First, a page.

Dr. Marie Equi was a fiercely independent Oregon physician who was engaged in the political turmoil and social change of the late nineteenth and early twentieth centuries. She was a fearless advocate for woman's suffrage, labor rights, and free speech, and her raucous protests against imperialism and war gave her a reputation in Portland as one of the most outspoken agitators in town. For all her boldness, Equi was a dedicated caregiver who held her profession so dearly that even her close companions called her "Doc."
Equi was born to working-class parents in New Bedford, Massachusetts, a textile manufacturing center. Her father was Italian and a mason; her mother was Irish. She felt the sting of anti-immigrant sentiment and heard of deplorable working conditions. She witnessed the deaths of three siblings to childhood diseases and observed much of her mother's life defined by pregnancy, childbirth, and child care. Although she was an earnest student, she dropped out of high school to support her family by working in the textile mills until she and a woman friend left for a new life in Oregon. In 1892, they settled on a homestead along the Columbia River near The Dalles.
Equi's fiery behavior first came to public notice in 1893 when she horsewhipped a school superintendent in The Dalles for refusing to pay the salary owed to her companion. She later moved to San Francisco to attend medical school—a goal traditionally beyond the reach of a working-class woman. In 1903, she obtained a degree from the University of Oregon to become one of the small number of women physicians in the state. (She and four other women in her graduating class brought the number of women physicians to 60). After an internship in Pendleton, she established a general practice in Portland, primarily treating working-class women and children, often at no charge.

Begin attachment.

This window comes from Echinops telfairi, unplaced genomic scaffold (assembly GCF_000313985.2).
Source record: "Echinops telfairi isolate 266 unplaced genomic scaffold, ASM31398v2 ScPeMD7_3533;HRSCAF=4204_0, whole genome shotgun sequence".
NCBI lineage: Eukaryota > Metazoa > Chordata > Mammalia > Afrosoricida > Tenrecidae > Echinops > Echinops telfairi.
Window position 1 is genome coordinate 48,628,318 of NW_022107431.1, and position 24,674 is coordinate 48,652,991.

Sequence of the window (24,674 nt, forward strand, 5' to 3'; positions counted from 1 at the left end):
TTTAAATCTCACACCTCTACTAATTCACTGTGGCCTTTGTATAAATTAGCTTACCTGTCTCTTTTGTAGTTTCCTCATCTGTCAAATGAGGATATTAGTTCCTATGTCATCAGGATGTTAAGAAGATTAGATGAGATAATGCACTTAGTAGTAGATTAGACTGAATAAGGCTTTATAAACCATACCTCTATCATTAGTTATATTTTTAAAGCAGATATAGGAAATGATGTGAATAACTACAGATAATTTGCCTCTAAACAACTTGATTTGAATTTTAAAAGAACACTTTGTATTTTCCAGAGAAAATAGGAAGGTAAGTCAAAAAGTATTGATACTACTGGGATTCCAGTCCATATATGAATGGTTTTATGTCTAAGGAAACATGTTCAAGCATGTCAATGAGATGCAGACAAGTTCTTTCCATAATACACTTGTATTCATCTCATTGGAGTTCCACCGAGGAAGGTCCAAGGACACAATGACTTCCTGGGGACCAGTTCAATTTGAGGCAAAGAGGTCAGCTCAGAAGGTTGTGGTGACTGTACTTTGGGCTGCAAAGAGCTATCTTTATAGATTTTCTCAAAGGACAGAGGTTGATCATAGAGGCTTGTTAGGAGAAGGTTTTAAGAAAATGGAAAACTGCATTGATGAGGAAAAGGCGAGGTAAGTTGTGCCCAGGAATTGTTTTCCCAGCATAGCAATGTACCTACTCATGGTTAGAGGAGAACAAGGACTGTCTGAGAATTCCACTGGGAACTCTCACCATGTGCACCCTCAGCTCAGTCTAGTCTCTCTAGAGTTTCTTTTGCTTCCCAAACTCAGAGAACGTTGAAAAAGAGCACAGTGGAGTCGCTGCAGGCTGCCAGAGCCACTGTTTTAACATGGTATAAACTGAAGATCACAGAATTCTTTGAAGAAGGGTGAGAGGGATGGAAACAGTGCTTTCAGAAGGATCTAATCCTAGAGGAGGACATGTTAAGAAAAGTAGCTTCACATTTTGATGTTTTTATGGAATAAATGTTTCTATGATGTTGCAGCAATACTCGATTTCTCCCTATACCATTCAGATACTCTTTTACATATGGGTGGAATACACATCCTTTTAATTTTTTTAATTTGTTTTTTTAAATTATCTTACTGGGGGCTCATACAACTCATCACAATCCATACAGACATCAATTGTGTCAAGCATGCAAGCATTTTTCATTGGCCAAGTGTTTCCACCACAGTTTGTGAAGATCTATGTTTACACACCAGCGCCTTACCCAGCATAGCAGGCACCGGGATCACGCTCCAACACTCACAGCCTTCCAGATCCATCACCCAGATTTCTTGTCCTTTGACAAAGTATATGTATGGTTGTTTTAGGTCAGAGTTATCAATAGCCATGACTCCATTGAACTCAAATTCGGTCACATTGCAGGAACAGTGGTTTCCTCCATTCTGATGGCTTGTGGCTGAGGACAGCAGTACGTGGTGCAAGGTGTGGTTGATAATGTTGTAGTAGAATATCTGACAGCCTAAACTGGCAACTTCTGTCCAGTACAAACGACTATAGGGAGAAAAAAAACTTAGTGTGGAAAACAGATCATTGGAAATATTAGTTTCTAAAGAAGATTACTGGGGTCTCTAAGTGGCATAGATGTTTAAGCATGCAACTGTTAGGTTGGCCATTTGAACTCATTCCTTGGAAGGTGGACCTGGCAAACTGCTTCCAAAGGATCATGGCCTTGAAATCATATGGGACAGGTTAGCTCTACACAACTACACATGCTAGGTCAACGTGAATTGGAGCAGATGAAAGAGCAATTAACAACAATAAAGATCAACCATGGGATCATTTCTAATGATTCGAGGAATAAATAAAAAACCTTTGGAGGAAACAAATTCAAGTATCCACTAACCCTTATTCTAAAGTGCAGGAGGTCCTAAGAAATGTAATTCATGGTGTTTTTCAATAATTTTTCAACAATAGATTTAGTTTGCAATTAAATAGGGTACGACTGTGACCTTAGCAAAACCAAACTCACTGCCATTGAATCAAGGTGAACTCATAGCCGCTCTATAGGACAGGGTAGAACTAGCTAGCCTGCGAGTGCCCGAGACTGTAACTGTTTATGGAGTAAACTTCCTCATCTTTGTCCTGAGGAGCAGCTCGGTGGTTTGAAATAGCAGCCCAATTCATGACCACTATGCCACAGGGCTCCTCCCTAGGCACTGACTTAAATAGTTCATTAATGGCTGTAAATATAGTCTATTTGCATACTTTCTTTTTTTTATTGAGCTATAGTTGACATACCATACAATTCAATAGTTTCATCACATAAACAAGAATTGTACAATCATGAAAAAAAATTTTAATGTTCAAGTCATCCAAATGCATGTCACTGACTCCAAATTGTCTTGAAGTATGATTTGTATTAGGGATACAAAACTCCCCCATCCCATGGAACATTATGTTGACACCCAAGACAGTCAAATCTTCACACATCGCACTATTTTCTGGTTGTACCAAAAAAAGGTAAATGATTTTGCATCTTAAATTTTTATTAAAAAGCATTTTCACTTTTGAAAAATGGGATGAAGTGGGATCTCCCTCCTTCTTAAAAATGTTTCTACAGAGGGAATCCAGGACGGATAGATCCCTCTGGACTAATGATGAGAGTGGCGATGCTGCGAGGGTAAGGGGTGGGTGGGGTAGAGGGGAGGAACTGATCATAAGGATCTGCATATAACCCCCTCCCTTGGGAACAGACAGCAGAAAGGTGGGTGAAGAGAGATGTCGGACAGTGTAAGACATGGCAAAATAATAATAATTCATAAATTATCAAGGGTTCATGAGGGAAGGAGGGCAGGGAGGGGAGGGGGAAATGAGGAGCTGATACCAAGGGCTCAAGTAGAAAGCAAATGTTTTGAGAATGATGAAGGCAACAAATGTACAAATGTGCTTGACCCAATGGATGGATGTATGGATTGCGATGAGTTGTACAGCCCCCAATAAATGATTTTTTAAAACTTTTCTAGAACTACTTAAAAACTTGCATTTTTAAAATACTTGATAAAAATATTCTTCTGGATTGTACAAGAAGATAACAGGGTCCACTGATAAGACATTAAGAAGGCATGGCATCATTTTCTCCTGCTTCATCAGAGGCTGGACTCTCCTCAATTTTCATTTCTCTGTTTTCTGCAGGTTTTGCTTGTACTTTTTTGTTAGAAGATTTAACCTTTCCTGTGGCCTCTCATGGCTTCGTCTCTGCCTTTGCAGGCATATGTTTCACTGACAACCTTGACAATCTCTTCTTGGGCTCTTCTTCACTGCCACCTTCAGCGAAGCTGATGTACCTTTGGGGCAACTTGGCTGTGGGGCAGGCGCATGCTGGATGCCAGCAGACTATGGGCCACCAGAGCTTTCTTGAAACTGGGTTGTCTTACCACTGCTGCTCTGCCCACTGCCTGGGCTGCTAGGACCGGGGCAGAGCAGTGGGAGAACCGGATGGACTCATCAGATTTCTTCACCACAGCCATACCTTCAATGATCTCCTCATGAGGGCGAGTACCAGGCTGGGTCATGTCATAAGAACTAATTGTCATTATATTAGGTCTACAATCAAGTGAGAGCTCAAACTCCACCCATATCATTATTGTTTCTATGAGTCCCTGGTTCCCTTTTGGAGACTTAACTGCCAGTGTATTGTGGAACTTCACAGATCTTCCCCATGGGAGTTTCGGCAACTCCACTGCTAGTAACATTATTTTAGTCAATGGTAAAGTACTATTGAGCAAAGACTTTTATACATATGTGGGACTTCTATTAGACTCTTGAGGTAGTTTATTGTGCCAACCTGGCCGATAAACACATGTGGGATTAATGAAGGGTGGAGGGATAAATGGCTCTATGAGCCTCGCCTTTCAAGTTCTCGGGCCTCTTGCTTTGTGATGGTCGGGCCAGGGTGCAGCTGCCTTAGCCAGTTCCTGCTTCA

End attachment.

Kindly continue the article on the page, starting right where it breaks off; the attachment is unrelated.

With a courage and conviction unusual for her time, Equi openly enjoyed associations with other women that would readily be called "lesbian relationships" today. For fifteen years she lived with a niece of the Olympia Brewing Company founder, and she adopted an infant girl whom the two women raised.
For ten years, 1903-1913, Equi was a model Progressive Era activist. She aligned herself with Oregon's indomitable champion of woman suffrage, Abigail Scott Duniway. She also pushed for an eight-hour workday, state support for higher education, and prison reform. In 1906, she earned widespread acclaim for her relief work in San Francisco after that city's devastating earthquake and fire. But a violent clash with police during a Portland cannery strike in 1913 radicalized Equi. She espoused anarchism, no longer believing that gradual political reform could achieve justice for workers. She supported the Industrial Workers of the World and criticized Portland's civic leaders for oppressing the working class and suppressing radical dissent. Never content with protest alone, Equi obtained food and shelter for the unemployed, distributed birth control information, and provided abortions to both poor and upper-class women.
Equi vehemently opposed war preparedness prior to World War I. She believed that profiteering capitalists and imperialists had engineered a conflict that left young men dead on the battlefields of Europe. In 1918, the federal government, in the anti-Bolshevik hysteria of the time, charged her with sedition for her anti-war speeches. She was convicted and served for ten months in San Quentin Prison.
Equi lived a quieter life after her release from prison in 1921, though she lived with the radical Elizabeth Gurley Flynn for a decade. She gave up her medical practice in 1930 due to ill health. She provided for her daughter, Mary, who, in turn, cared for her through her final days in Portland. Equi died in Portland in 1952.